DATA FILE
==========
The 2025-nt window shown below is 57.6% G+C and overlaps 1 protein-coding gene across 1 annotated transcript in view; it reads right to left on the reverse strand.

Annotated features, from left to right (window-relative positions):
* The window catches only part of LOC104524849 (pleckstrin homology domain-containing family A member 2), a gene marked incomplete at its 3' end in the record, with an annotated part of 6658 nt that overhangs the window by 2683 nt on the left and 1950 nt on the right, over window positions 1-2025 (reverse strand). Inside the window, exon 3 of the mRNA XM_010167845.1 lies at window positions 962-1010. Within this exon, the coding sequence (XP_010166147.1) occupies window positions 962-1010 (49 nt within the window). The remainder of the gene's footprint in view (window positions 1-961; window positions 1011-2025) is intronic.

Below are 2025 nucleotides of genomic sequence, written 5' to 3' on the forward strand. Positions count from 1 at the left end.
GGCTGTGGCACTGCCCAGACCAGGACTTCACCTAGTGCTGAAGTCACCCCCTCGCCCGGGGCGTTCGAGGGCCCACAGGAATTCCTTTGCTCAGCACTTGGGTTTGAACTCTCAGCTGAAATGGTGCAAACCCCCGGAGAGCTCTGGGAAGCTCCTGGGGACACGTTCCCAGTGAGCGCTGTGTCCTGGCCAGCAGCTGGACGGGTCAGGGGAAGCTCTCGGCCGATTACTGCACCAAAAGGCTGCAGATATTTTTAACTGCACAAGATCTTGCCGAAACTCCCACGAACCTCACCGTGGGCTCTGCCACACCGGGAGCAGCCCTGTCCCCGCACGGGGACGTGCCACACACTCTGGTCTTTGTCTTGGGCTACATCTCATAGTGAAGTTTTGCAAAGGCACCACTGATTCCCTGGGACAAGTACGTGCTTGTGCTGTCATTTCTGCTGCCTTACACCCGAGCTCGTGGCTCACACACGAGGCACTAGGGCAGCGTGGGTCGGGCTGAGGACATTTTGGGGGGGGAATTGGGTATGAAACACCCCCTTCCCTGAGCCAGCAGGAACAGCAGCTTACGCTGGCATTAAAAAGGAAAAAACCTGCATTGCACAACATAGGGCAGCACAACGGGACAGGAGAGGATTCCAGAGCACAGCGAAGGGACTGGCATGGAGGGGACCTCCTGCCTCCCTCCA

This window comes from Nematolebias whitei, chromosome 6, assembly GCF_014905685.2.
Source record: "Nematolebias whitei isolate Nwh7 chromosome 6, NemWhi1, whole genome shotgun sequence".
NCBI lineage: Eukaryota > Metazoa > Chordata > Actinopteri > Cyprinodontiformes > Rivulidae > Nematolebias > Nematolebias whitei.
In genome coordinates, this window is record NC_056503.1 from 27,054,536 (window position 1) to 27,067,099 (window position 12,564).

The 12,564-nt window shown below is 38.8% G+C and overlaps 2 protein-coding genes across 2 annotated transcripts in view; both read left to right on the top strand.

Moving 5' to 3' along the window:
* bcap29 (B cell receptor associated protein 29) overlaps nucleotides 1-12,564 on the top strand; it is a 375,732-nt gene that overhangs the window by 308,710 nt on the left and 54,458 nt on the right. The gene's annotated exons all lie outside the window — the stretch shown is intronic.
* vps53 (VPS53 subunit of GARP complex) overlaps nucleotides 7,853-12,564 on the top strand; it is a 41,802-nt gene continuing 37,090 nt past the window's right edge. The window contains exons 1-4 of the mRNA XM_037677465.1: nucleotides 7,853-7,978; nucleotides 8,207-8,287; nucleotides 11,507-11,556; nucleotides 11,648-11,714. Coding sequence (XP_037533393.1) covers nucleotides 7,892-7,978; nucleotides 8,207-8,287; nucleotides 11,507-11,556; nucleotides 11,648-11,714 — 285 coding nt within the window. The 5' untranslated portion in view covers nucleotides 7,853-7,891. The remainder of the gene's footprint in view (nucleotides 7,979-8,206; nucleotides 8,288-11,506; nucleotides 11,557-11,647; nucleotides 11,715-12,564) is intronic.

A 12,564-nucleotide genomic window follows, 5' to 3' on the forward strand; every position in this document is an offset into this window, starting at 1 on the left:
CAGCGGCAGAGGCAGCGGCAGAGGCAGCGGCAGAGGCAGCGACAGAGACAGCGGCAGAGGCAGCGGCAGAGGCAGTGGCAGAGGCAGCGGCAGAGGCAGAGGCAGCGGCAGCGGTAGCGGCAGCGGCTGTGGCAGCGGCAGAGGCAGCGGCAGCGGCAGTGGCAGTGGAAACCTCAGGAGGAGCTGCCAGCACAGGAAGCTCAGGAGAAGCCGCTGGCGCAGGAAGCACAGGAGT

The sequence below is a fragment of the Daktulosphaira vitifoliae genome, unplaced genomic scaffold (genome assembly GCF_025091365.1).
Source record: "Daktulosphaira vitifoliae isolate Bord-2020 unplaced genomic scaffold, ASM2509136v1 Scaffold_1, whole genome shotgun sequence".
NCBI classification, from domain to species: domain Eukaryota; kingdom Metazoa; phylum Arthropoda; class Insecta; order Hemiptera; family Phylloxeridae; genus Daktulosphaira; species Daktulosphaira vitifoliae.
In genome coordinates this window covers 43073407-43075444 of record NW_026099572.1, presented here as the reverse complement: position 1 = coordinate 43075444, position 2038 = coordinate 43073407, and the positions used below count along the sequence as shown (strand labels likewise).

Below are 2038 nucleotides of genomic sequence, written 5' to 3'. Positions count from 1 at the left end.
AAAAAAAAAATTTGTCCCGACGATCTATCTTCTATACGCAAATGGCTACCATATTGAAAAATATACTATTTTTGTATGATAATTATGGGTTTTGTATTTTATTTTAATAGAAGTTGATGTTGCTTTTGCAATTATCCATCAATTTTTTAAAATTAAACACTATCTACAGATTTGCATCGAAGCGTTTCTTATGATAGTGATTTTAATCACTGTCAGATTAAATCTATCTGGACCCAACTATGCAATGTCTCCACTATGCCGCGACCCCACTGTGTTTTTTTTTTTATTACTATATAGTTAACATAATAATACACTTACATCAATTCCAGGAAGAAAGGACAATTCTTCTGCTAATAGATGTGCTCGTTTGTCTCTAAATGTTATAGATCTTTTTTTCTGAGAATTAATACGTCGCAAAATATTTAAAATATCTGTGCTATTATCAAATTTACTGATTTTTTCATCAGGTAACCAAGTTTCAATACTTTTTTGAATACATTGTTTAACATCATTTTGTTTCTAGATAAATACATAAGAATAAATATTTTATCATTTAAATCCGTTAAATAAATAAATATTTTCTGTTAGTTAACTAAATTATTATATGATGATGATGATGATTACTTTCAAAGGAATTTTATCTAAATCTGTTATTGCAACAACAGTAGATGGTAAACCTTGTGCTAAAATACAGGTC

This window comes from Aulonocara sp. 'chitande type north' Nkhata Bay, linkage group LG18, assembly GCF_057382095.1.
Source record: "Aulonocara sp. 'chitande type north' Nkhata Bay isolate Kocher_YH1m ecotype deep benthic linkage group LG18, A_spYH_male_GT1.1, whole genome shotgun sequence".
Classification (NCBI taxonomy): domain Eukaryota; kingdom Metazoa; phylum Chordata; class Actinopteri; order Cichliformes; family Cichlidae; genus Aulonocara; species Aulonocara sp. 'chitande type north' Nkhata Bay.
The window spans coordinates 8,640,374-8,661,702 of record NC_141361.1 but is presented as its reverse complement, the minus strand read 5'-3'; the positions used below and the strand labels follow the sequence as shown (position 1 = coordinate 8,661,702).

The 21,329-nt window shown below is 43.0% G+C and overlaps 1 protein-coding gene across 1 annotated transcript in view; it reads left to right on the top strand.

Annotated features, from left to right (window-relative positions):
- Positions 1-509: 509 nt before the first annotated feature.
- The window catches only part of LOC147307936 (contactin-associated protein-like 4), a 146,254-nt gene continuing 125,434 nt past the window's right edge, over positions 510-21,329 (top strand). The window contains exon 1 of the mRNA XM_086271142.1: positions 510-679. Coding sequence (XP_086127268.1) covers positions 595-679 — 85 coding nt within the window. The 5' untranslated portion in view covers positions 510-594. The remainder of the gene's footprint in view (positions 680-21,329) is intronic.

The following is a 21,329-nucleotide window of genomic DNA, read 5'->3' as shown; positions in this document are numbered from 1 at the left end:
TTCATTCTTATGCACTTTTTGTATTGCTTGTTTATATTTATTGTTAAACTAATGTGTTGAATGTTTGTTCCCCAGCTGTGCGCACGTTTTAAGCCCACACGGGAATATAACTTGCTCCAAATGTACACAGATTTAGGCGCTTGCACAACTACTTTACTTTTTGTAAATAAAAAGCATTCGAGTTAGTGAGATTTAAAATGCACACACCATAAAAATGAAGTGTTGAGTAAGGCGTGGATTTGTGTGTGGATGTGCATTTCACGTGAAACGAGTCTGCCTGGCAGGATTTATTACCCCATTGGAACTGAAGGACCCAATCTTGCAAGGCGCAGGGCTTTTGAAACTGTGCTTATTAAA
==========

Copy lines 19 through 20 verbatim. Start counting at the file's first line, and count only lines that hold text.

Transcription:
In genome coordinates this window covers 43073407-43075444 of record NW_026099572.1, presented here as the reverse complement: position 1 = coordinate 43075444, position 2038 = coordinate 43073407, and the positions used below count along the sequence as shown (strand labels likewise).

Below are 2038 nucleotides of genomic sequence, written 5' to 3'. Positions count from 1 at the left end.